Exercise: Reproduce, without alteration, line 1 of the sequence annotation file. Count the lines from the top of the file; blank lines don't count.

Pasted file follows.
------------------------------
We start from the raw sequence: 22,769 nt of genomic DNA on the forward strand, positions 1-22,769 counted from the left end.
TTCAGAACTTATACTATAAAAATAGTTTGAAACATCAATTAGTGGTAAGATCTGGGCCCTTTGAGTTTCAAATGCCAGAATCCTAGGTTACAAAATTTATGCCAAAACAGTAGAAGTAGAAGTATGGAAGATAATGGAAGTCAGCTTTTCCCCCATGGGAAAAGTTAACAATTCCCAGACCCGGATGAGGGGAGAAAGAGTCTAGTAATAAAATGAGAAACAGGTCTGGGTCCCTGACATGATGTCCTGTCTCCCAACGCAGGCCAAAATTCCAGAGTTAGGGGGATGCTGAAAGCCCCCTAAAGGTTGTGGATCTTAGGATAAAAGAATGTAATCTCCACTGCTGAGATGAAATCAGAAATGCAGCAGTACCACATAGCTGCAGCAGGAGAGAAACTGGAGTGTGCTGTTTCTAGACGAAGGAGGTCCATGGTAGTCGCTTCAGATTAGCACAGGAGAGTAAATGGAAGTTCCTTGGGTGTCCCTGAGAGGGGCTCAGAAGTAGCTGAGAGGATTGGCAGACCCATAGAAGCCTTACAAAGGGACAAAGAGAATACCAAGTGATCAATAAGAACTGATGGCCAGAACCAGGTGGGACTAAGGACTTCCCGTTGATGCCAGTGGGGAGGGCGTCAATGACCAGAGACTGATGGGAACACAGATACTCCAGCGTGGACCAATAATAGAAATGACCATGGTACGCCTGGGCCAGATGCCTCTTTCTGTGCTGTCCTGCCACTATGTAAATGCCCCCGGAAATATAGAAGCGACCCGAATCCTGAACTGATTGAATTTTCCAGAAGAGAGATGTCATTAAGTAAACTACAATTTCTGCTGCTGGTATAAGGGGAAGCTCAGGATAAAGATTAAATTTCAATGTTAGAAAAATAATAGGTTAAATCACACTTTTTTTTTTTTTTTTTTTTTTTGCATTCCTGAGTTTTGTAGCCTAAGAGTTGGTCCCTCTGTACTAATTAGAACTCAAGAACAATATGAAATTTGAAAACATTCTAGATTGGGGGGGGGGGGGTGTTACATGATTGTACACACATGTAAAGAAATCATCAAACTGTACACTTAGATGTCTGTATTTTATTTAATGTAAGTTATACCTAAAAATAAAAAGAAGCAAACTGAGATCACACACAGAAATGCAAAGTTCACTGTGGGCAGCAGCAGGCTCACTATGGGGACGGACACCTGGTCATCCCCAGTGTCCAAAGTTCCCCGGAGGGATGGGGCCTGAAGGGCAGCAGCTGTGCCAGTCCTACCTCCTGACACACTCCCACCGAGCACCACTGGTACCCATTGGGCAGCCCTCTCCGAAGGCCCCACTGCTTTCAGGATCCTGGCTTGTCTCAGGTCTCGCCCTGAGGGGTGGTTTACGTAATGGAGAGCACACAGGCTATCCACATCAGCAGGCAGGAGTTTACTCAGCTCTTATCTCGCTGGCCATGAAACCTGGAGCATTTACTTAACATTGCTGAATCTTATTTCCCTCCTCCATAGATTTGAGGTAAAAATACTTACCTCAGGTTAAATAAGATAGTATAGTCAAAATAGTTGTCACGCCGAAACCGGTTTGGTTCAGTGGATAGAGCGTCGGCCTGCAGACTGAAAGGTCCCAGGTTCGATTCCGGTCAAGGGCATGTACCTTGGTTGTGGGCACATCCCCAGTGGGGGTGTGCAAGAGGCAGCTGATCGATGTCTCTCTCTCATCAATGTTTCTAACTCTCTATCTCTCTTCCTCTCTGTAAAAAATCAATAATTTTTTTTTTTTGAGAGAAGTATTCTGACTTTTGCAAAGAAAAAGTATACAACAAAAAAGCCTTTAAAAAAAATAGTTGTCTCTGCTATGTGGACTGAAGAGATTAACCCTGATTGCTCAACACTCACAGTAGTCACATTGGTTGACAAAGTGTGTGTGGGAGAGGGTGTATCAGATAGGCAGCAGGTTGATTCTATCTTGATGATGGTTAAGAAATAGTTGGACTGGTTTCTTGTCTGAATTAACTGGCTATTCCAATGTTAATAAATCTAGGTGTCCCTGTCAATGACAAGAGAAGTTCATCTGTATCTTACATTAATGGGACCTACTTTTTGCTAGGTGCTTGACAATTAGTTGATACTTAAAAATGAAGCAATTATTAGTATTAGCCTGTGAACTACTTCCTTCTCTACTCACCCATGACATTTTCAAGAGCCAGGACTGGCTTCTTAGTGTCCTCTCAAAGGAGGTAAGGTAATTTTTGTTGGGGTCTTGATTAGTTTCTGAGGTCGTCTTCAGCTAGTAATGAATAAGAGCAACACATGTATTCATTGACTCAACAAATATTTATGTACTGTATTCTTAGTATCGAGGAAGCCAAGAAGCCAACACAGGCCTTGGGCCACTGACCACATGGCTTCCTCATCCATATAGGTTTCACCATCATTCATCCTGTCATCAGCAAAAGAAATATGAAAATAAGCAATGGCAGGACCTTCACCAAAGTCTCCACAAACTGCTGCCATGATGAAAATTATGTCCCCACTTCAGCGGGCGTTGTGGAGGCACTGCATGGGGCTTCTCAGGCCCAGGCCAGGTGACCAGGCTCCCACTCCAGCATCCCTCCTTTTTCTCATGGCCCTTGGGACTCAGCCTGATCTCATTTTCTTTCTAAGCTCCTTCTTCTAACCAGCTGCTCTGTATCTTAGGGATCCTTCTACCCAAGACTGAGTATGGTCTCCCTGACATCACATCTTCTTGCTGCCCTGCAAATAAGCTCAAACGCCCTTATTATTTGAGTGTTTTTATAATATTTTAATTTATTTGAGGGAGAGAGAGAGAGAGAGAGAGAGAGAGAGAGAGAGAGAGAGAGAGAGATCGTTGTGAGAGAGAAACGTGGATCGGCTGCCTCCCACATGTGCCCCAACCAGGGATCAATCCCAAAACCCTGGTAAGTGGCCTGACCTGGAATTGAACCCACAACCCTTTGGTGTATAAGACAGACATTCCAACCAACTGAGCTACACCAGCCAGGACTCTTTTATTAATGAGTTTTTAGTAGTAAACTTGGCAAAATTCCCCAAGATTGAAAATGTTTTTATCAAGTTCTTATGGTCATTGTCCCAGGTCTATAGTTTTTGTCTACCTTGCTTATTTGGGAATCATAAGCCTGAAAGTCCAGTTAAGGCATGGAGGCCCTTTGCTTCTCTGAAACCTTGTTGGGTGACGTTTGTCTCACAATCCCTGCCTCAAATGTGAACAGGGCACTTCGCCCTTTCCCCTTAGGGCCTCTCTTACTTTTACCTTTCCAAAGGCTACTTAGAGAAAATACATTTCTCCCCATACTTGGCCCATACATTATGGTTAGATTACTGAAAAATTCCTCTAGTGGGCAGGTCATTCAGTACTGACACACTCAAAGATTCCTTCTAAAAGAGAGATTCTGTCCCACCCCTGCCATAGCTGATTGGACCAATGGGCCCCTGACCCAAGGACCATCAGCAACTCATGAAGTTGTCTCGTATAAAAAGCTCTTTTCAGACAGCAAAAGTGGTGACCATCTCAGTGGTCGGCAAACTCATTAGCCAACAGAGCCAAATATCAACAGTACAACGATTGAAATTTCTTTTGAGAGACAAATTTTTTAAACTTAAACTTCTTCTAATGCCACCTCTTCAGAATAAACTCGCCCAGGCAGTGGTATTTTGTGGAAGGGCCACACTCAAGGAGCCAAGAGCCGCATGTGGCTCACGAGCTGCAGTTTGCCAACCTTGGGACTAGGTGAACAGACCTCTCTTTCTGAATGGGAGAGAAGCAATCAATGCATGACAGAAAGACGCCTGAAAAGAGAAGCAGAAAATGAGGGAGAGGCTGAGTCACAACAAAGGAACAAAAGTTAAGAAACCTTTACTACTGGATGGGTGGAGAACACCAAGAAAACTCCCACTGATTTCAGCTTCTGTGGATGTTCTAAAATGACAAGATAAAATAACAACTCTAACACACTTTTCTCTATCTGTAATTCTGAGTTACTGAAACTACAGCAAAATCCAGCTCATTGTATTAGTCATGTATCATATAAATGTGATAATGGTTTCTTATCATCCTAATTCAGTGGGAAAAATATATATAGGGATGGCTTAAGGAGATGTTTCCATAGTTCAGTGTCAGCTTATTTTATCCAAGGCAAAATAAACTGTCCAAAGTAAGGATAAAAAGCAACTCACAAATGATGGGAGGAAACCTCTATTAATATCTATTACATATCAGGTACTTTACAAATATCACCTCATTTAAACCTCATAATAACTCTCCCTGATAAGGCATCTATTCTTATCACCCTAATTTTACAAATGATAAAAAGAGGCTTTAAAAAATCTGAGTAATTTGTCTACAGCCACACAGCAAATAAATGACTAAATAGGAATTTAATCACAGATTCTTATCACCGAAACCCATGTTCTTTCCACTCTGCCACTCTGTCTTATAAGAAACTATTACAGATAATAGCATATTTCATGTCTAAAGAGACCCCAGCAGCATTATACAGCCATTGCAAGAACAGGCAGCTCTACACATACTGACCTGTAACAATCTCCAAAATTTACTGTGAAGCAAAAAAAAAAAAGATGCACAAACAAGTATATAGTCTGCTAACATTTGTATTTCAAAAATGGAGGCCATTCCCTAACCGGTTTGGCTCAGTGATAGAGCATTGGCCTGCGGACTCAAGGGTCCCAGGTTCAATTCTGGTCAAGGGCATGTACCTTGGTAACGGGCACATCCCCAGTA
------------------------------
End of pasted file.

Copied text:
We start from the raw sequence: 22,769 nt of genomic DNA on the forward strand, positions 1-22,769 counted from the left end.